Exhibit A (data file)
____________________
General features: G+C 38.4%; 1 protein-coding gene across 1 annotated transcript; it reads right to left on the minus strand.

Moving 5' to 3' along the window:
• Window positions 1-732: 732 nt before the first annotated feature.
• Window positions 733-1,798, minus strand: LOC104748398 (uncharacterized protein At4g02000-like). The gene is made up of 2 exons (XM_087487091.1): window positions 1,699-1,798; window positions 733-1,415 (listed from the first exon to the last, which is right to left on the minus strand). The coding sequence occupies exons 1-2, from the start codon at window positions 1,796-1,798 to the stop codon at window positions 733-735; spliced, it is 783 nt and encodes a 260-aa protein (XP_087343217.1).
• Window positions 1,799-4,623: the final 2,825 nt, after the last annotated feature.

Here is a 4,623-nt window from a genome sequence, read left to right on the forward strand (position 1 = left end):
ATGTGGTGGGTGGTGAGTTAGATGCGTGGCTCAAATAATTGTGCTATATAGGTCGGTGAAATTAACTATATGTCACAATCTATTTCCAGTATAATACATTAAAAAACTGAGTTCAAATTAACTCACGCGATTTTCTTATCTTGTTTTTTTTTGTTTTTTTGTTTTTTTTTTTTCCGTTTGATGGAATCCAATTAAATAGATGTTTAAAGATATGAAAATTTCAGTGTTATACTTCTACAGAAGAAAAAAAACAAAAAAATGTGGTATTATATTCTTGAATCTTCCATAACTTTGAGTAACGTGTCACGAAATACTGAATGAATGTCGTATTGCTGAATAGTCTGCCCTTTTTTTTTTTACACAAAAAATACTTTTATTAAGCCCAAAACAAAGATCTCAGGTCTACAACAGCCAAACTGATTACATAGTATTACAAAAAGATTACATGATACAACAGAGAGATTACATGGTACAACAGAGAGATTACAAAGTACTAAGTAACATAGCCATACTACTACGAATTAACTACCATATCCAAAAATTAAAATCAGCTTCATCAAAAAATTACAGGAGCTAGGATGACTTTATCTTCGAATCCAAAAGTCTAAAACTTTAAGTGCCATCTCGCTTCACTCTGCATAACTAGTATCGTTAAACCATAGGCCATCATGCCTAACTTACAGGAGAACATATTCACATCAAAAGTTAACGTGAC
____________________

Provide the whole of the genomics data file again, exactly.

General features: G+C 38.4%; 1 protein-coding gene across 1 annotated transcript; it reads right to left on the minus strand.

Moving 5' to 3' along the window:
• Window positions 1-732: 732 nt before the first annotated feature.
• Window positions 733-1,798, minus strand: LOC104748398 (uncharacterized protein At4g02000-like). The gene is made up of 2 exons (XM_087487091.1): window positions 1,699-1,798; window positions 733-1,415 (listed from the first exon to the last, which is right to left on the minus strand). The coding sequence occupies exons 1-2, from the start codon at window positions 1,796-1,798 to the stop codon at window positions 733-735; spliced, it is 783 nt and encodes a 260-aa protein (XP_087343217.1).
• Window positions 1,799-4,623: the final 2,825 nt, after the last annotated feature.

Here is a 4,623-nt window from a genome sequence, read left to right on the forward strand (position 1 = left end):
ATGTGGTGGGTGGTGAGTTAGATGCGTGGCTCAAATAATTGTGCTATATAGGTCGGTGAAATTAACTATATGTCACAATCTATTTCCAGTATAATACATTAAAAAACTGAGTTCAAATTAACTCACGCGATTTTCTTATCTTGTTTTTTTTTGTTTTTTTGTTTTTTTTTTTTCCGTTTGATGGAATCCAATTAAATAGATGTTTAAAGATATGAAAATTTCAGTGTTATACTTCTACAGAAGAAAAAAAACAAAAAAATGTGGTATTATATTCTTGAATCTTCCATAACTTTGAGTAACGTGTCACGAAATACTGAATGAATGTCGTATTGCTGAATAGTCTGCCCTTTTTTTTTTTACACAAAAAATACTTTTATTAAGCCCAAAACAAAGATCTCAGGTCTACAACAGCCAAACTGATTACATAGTATTACAAAAAGATTACATGATACAACAGAGAGATTACATGGTACAACAGAGAGATTACAAAGTACTAAGTAACATAGCCATACTACTACGAATTAACTACCATATCCAAAAATTAAAATCAGCTTCATCAAAAAATTACAGGAGCTAGGATGACTTTATCTTCGAATCCAAAAGTCTAAAACTTTAAGTGCCATCTCGCTTCACTCTGCATAACTAGTATCGTTAAACCATAGGCCATCATGCCTAACTTACAGGAGAACATATTCACATCAAAAGTTAACGTGAC